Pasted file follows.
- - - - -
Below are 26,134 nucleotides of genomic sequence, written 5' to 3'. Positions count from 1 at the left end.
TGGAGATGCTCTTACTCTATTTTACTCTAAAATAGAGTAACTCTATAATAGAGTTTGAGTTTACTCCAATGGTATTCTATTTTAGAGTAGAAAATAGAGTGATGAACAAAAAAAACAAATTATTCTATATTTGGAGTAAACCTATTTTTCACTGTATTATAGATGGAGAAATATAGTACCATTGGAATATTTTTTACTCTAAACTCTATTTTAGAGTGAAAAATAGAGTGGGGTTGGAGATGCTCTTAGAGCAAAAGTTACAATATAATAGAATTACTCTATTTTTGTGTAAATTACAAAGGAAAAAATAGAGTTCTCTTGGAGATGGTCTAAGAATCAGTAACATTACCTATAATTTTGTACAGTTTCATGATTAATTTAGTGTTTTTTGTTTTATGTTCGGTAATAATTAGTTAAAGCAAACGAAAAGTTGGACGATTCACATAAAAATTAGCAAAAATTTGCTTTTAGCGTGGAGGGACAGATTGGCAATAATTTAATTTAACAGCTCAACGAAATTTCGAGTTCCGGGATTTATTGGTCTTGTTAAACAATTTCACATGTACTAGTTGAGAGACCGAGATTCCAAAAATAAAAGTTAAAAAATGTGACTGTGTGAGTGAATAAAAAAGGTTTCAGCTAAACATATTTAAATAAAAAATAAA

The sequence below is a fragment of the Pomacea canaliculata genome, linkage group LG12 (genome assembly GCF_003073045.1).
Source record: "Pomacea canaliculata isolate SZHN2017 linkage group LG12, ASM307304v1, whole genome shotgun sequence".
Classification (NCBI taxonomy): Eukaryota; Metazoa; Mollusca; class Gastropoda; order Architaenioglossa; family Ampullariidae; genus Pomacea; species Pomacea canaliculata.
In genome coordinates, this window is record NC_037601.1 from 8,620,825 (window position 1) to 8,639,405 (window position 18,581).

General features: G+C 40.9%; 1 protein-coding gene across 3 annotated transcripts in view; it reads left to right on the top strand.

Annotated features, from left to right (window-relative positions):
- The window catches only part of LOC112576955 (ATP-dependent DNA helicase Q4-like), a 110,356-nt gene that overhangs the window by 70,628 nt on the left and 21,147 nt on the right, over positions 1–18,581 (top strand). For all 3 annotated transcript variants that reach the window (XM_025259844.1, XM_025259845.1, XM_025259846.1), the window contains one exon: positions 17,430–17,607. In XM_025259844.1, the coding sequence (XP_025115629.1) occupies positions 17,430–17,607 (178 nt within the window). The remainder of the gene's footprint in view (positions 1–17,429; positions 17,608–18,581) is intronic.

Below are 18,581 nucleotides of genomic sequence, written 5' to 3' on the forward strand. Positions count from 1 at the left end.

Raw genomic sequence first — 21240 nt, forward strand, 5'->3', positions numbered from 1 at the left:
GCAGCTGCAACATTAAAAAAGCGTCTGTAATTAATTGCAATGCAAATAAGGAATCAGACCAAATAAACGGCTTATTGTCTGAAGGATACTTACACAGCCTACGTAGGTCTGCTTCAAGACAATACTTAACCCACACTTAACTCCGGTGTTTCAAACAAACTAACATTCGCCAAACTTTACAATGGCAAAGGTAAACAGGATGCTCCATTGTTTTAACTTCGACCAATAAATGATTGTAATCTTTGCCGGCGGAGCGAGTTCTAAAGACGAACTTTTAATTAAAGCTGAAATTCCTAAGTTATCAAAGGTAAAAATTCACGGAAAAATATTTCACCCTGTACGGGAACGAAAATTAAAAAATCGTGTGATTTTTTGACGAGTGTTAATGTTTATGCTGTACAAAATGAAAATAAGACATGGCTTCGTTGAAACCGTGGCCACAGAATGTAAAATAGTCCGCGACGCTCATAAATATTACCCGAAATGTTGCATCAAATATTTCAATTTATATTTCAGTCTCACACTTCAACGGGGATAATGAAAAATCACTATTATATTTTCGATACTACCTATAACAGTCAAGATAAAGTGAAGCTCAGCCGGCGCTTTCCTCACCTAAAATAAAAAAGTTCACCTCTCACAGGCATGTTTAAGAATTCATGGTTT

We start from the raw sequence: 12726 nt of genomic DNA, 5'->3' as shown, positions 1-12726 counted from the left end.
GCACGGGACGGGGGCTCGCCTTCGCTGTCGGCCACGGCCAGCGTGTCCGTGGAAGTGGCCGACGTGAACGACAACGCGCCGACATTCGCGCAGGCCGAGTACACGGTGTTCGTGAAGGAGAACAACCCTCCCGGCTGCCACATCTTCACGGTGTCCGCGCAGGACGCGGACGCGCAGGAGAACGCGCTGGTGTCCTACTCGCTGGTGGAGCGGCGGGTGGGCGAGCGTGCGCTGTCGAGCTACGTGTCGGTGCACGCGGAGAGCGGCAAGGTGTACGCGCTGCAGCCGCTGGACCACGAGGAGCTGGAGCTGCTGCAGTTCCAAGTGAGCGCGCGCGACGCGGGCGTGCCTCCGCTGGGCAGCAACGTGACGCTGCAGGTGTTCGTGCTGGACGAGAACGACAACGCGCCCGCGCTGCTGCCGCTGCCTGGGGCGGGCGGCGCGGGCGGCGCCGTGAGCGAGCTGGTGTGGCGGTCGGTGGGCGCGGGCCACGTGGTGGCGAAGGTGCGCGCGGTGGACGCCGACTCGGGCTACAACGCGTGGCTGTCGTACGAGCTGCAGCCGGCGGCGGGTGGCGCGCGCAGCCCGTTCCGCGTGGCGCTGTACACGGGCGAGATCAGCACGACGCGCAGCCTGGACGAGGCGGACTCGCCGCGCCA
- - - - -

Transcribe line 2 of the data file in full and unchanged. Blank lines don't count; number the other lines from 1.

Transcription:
TGGAGATGCTCTTACTCTATTTTACTCTAAAATAGAGTAACTCTATAATAGAGTTTGAGTTTACTCCAATGGTATTCTATTTTAGAGTAGAAAATAGAGTGATGAACAAAAAAAACAAATTATTCTATATTTGGAGTAAACCTATTTTTCACTGTATTATAGATGGAGAAATATAGTACCATTGGAATATTTTTTACTCTAAACTCTATTTTAGAGTGAAAAATAGAGTGGGGTTGGAGATGCTCTTAGAGCAAAAGTTACAATATAATAGAATTACTCTATTTTTGTGTAAATTACAAAGGAAAAAATAGAGTTCTCTTGGAGATGGTCTAAGAATCAGTAACATTACCTATAATTTTGTACAGTTTCATGATTAATTTAGTGTTTTTTGTTTTATGTTCGGTAATAATTAGTTAAAGCAAACGAAAAGTTGGACGATTCACATAAAAATTAGCAAAAATTTGCTTTTAGCGTGGAGGGACAGATTGGCAATAATTTAATTTAACAGCTCAACGAAATTTCGAGTTCCGGGATTTATTGGTCTTGTTAAACAATTTCACATGTACTAGTTGAGAGACCGAGATTCCAAAAATAAAAGTTAAAAAATGTGACTGTGTGAGTGAATAAAAAAGGTTTCAGCTAAACATATTTAAATAAAAAATAAA